While she has since revoked her claim, some are worried the damage has already been done and it speaks to a growing push to reject feminist ideals. “I apologise to the public for giving an incorrect statement,” Ms Hikmawatty said yesterday. “The statement is my personal statement and not from [Indonesia’s child protection commission] KPAI. I plead with all parties not to disseminate further or even to make it public.”Source: ABC
Indonesia’s child rights commissioner apologises for saying women can get pregnant by sharing pool with men
The claims are all the more controversial given Ms Hikmawatty is one of nine others appointed to KPAI, which is tasked with monitoring, promoting and protecting children’s rights.
The organisation’s website states she has extensive qualifications and experience in child health, nutrition and early childhood education. But it makes no reference to qualifications in reproductive health.
Nevertheless, Ms Hikmawatty told Indonesian media on Friday (local time) even young girls could fall pregnant “indirectly”.
“When a woman is capable of producing eggs and men can produce sperm, and they both meet somehow — whether directly or indirectly — then pregnancy can happen,” she said.
“In the pool, there are certain sperm conditions that are so strong even though there’s no penetration. If men are aroused and ejaculate … then pregnancy can occur even without penetration.”
Obstetricians and even her own colleagues have since attacked the claims.
One obstetrician, Kriston Silitonga at Hermina Hospital in Jakarta’s south, denied there was any evidence to support the assertions.
“The possibility [of falling pregnant while swimming] is almost non-existent,” he told Indonesia’s Tribun news outlet.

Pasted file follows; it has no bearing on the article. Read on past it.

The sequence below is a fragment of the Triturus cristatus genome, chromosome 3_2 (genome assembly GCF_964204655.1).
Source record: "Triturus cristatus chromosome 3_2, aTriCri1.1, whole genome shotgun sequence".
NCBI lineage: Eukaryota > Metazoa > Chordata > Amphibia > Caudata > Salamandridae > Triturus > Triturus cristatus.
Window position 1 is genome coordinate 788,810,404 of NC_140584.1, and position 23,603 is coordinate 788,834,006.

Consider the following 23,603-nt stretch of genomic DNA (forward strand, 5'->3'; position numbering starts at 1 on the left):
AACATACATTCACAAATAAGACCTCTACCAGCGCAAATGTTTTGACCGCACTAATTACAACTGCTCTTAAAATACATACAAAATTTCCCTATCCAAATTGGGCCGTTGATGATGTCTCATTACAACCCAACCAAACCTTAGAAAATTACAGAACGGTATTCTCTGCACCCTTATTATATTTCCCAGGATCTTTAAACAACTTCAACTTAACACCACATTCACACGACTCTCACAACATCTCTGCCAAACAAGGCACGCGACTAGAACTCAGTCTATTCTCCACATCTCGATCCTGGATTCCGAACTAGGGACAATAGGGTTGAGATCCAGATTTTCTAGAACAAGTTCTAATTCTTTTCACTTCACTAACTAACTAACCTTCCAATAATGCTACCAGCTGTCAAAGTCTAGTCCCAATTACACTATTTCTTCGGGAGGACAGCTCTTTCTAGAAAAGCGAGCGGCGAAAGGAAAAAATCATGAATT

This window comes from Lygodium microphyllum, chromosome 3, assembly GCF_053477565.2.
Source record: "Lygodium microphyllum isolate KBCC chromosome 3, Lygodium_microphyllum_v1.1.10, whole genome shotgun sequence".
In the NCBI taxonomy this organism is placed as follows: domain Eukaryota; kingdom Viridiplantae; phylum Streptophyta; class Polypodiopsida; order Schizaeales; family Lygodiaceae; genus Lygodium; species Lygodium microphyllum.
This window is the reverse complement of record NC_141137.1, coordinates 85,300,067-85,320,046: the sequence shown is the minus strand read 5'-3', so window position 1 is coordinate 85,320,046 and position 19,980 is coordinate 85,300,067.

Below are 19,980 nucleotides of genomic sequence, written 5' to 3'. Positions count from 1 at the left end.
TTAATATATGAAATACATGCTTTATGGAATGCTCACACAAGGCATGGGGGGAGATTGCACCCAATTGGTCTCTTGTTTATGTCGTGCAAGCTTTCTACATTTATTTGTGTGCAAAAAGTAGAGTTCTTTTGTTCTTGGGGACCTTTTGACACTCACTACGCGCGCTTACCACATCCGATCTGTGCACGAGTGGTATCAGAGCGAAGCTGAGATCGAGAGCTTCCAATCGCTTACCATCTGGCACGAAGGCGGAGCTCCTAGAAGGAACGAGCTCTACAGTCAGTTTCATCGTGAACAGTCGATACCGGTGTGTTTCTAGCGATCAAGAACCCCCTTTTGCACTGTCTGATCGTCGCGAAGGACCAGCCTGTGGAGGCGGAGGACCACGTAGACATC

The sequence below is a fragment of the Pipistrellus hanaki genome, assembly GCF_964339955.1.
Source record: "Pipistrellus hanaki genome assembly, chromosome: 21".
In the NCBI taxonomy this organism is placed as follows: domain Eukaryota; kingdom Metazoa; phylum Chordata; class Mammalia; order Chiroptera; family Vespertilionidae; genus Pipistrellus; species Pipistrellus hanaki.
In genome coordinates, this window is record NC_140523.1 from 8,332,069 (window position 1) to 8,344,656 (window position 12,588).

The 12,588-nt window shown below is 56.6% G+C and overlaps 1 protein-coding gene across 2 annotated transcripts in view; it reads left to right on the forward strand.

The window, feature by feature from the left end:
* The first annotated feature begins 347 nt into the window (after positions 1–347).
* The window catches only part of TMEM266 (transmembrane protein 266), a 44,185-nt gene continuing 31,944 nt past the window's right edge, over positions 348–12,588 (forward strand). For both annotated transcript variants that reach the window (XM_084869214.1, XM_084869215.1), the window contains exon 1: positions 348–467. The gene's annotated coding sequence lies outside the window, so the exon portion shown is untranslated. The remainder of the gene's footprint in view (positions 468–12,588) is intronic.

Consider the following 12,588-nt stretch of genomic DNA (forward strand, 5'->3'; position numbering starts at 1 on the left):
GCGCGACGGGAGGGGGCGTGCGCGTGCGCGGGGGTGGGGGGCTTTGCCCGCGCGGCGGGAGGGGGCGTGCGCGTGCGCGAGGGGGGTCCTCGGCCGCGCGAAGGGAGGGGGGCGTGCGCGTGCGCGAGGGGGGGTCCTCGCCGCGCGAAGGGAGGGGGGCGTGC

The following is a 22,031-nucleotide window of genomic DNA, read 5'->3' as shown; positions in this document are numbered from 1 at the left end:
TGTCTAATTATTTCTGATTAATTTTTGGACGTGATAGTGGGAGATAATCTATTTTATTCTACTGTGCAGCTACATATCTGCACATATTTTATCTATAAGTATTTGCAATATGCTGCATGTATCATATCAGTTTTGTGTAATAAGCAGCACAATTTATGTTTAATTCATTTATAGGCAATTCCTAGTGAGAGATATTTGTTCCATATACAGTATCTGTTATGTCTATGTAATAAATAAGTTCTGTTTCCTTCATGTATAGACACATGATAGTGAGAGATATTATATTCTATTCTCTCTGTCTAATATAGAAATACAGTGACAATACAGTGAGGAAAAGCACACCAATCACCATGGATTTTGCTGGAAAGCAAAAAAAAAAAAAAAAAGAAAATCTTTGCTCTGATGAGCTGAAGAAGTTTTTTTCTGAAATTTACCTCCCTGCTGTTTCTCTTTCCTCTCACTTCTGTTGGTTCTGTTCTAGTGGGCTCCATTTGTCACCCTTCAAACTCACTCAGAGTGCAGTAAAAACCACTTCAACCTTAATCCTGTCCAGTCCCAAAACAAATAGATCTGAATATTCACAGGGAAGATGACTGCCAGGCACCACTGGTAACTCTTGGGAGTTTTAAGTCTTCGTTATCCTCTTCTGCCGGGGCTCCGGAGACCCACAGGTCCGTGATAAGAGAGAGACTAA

“It makes no scientific sense … that sperm must travel through the water, while women wear swimsuits.”
Family psychologist Alissa Wahid has questioned the selection process for appointments to KPAI.
The chair, Susanto — who goes by only one name — issued a statement distancing himself and the other commissioners from the claims.
“The KPIA’s stance is not at all the same as those quoted on social media,” he said.
“We confirm they are the views only of the individual concerned.”
Comments spark memes and cartoons on social media
Celebrity singer Melanie Subono likened the claims to the myth that HIV could spread through clothing.
The comments have caused an outcry online, with the #sackSittiHikmawatty hashtag going viral on Twitter.
Many have posted internet memes or cartoons mocking Ms Hikmawatty, who said the claims were backed by evidence in scientific journals overseas. But she has declined to name them.
The controversy comes amid a growing shift towards more conservative attitudes in Indonesia, including among many women.
Just last year, an online campaign “Indonesia Tanpa Feminis” — or Indonesia Without Feminists — went viral after it was embraced by conservative women who have been inspired by hard-line Islamist organisations.
Many of the groups actively oppose feminist ideals, while conservative women reject feminism as a Western import incompatible with Islamic values. Instead, they assert “my body is not mine, but rather Allah’s”.
Conservative Islamic groups and political parties have gained increasing influence in Indonesia since the fall of former president Suharto in 1998, allowing them to assert their political and social views more widely.
Since then, more and more Indonesian women are wearing the hijab to cover themselves up — though in some cases it might be at their husbands’ or families’ insistence.
A sizeable majority of women wear the longer sharia-style hijab, which covers most of their body.
On top of that, women’s rights researcher Dyah Aku Kartika has pointed out that despite an increase in the number of women elected to Indonesia’s Parliament last year, many had declared themselves to be “anti-feminist”.
“The battle between feminists and conservatives over the framing of narratives in Indonesia is not a new phenomenon, but in today’s political climate the conservatives have the advantage,” she wrote last year in the ANU’s New Mandala.
“Conservative groups are now consolidating their organisations to take aim at policies that regulate aspects of ‘morality’ and are also pushing a conservative agenda outside of parliament.
“Conservative organisations are producing analytical reinterpretations of gender and feminism that undermine the original theories proposed by feminists and aiming these messages at women and young girls who have limited understanding of these concepts.”